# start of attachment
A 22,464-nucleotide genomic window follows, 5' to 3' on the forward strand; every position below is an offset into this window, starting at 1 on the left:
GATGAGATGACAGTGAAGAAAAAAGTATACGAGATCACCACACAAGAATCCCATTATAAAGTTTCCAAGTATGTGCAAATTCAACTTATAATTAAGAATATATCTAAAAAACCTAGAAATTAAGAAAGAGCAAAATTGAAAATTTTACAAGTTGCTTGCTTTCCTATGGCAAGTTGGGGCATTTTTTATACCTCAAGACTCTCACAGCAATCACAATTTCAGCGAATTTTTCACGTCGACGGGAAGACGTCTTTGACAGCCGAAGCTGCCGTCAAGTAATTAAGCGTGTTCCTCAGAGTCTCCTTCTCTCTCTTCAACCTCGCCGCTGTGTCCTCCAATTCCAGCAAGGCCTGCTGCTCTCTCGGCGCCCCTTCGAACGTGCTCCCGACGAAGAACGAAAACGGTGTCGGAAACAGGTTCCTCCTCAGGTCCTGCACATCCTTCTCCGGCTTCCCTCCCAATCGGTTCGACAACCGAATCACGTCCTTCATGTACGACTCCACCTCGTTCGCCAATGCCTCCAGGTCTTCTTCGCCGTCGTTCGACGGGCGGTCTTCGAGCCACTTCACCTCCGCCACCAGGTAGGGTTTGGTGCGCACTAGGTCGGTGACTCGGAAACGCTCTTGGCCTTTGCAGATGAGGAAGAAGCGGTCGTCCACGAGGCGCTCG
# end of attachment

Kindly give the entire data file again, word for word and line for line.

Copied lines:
A 22,464-nucleotide genomic window follows, 5' to 3' on the forward strand; every position below is an offset into this window, starting at 1 on the left:
GATGAGATGACAGTGAAGAAAAAAGTATACGAGATCACCACACAAGAATCCCATTATAAAGTTTCCAAGTATGTGCAAATTCAACTTATAATTAAGAATATATCTAAAAAACCTAGAAATTAAGAAAGAGCAAAATTGAAAATTTTACAAGTTGCTTGCTTTCCTATGGCAAGTTGGGGCATTTTTTATACCTCAAGACTCTCACAGCAATCACAATTTCAGCGAATTTTTCACGTCGACGGGAAGACGTCTTTGACAGCCGAAGCTGCCGTCAAGTAATTAAGCGTGTTCCTCAGAGTCTCCTTCTCTCTCTTCAACCTCGCCGCTGTGTCCTCCAATTCCAGCAAGGCCTGCTGCTCTCTCGGCGCCCCTTCGAACGTGCTCCCGACGAAGAACGAAAACGGTGTCGGAAACAGGTTCCTCCTCAGGTCCTGCACATCCTTCTCCGGCTTCCCTCCCAATCGGTTCGACAACCGAATCACGTCCTTCATGTACGACTCCACCTCGTTCGCCAATGCCTCCAGGTCTTCTTCGCCGTCGTTCGACGGGCGGTCTTCGAGCCACTTCACCTCCGCCACCAGGTAGGGTTTGGTGCGCACTAGGTCGGTGACTCGGAAACGCTCTTGGCCTTTGCAGATGAGGAAGAAGCGGTCGTCCACGAGGCGCTCG